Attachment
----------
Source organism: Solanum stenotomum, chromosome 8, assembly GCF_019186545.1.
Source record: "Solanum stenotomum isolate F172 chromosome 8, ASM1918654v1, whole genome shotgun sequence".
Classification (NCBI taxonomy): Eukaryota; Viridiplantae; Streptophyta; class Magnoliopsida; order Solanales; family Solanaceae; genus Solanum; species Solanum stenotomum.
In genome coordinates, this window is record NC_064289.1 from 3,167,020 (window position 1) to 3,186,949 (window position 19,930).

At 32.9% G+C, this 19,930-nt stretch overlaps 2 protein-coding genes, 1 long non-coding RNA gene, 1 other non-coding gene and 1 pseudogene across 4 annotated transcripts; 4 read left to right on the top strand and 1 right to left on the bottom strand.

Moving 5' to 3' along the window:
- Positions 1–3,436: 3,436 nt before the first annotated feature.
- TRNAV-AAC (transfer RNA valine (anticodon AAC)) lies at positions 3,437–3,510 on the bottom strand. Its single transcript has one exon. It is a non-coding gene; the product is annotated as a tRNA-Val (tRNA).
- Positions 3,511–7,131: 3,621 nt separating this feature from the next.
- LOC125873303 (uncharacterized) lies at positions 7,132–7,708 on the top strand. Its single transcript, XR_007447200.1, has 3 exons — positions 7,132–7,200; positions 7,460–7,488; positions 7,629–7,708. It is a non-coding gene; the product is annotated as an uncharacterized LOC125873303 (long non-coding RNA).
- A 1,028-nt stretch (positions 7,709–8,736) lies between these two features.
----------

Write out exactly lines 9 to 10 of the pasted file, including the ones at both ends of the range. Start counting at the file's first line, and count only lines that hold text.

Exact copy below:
- Positions 3,511–7,131: 3,621 nt separating this feature from the next.
- LOC125873303 (uncharacterized) lies at positions 7,132–7,708 on the top strand. Its single transcript, XR_007447200.1, has 3 exons — positions 7,132–7,200; positions 7,460–7,488; positions 7,629–7,708. It is a non-coding gene; the product is annotated as an uncharacterized LOC125873303 (long non-coding RNA).